This is a tutorial on scaling WordPress beyond just multiple instances with a highly scalable static frontend and a trusted backend.

One of the many things people are looking for is a way to have the maximum amount of success with the least amount of effort.

With WordPress, the popular blogging application, you not only have the possibility to scale it up, but also to scale it wide allowing you to separate the logic of the backend (the WordPress interface) from the the frontend.

Let’s have a look at how this “Scalable WordPress” is set up.

Get WordPress

To get started I’m going to install WordPress using Docker. Please refer to the Docker documentation if you haven’t installed Docker on your system yet.

I take the example from Docker Compose to install WordPress with a separate MySQL database.

version: '3.3'

     image: mysql:5.7
       - db_data:/var/lib/mysql
     restart: always
       MYSQL_ROOT_PASSWORD: somewordpress
       MYSQL_DATABASE: wordpress
       MYSQL_USER: wordpress
       MYSQL_PASSWORD: wordpress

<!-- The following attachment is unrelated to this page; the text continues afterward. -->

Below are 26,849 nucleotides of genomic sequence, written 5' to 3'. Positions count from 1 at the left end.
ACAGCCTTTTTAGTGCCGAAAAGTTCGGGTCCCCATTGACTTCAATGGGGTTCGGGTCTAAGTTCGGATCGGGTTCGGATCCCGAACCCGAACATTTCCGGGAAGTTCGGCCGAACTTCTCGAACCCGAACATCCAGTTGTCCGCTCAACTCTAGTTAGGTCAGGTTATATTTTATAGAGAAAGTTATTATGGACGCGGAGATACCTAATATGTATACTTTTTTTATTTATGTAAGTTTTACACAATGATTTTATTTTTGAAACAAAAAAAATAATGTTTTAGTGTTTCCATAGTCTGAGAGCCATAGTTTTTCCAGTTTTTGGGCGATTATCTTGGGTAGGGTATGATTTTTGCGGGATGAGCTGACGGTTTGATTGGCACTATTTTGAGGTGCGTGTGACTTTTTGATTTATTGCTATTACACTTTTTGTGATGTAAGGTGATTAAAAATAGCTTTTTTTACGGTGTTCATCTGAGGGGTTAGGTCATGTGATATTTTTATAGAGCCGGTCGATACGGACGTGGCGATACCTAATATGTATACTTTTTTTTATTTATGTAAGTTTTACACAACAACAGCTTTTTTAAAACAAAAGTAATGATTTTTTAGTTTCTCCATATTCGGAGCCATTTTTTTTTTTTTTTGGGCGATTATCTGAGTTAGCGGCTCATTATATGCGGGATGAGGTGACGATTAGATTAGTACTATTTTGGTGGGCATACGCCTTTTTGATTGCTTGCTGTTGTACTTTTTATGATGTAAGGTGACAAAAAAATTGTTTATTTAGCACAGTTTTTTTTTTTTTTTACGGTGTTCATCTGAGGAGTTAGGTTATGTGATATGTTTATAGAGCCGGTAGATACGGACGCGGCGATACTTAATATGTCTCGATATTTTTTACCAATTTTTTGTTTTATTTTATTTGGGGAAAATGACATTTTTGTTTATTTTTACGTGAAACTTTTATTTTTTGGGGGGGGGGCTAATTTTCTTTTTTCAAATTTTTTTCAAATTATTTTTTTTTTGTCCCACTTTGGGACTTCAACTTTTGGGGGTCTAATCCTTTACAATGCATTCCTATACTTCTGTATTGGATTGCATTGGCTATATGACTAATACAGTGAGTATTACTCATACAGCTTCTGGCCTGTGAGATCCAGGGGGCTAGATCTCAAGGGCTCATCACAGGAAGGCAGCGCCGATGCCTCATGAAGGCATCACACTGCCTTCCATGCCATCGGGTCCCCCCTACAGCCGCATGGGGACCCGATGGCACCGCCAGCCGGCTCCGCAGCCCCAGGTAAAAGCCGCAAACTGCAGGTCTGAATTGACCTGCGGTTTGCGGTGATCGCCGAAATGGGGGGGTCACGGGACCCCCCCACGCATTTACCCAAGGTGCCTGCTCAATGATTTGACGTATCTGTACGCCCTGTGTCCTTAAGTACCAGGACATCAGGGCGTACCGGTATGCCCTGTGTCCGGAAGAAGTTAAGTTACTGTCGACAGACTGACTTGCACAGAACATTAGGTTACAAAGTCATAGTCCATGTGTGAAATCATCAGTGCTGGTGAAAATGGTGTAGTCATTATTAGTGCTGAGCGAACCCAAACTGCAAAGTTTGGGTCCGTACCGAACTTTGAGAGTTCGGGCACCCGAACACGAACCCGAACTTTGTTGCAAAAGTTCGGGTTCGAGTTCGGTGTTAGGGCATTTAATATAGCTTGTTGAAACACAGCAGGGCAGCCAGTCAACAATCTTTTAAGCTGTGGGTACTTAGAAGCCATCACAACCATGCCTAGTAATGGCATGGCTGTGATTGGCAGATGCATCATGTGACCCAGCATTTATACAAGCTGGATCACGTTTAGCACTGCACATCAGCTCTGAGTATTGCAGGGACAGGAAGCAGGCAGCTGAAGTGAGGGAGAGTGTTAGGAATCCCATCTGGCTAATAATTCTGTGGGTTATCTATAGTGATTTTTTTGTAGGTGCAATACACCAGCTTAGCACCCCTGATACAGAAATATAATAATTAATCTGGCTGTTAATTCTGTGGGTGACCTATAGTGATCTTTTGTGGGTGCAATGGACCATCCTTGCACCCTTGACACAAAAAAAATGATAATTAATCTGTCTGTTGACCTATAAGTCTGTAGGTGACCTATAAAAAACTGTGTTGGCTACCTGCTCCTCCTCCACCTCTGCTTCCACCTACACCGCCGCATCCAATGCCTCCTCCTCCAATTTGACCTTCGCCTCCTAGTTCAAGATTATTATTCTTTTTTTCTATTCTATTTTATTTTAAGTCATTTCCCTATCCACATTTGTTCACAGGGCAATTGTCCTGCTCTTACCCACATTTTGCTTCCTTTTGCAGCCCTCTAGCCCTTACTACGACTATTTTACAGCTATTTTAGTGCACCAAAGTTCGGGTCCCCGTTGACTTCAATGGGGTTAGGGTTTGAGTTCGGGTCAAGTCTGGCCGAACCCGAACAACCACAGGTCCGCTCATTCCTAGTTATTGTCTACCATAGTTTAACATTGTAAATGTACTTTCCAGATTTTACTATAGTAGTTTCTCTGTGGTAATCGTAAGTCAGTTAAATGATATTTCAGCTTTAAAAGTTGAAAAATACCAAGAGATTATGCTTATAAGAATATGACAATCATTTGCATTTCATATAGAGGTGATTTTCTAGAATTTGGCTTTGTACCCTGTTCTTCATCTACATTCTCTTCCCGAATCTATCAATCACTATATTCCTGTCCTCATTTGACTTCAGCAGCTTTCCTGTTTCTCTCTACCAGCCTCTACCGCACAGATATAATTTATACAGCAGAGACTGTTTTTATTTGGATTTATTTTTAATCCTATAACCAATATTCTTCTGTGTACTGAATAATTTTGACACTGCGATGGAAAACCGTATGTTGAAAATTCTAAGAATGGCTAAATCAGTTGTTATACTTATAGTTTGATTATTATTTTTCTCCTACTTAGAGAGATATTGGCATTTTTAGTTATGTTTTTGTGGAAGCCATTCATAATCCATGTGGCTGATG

- db
     image: wordpress:latest
       - "8000:80"
     restart: always
       WORDPRESS_DB_HOST: db:3306
       WORDPRESS_DB_USER: wordpress
       WORDPRESS_DB_PASSWORD: wordpress
       WORDPRESS_DB_NAME: wordpress
    db_data: {}

This will download the WordPress container as well as the MySQL container. Once everything is up-and-running, you can start the process of creating your blog, web shop or whatever it is you want to create with WordPress.

Set up WordPress for publications

After issuing docker-compose up you can head to http://localhost:8000 to see your freshly installed WordPress installation.

Choose language for WordPress install
The WordPress language selection screen greets you

Go through the process of configuring WordPress to your likings and create an account for yourself.

WARNING: The examples shown here are not suited for production usage! Please, please do not run these examples with critical data if you did not changed the passwords and other credentials!

In the next article I’m going to separate the frontend from WordPress to further uncouple the engine and allow for scalability and speed.

Michelangelo van Dam

Michelangelo van Dam is a senior PHP architect, PHP community leader and international conference speaker with many contributions to PHP projects and community events.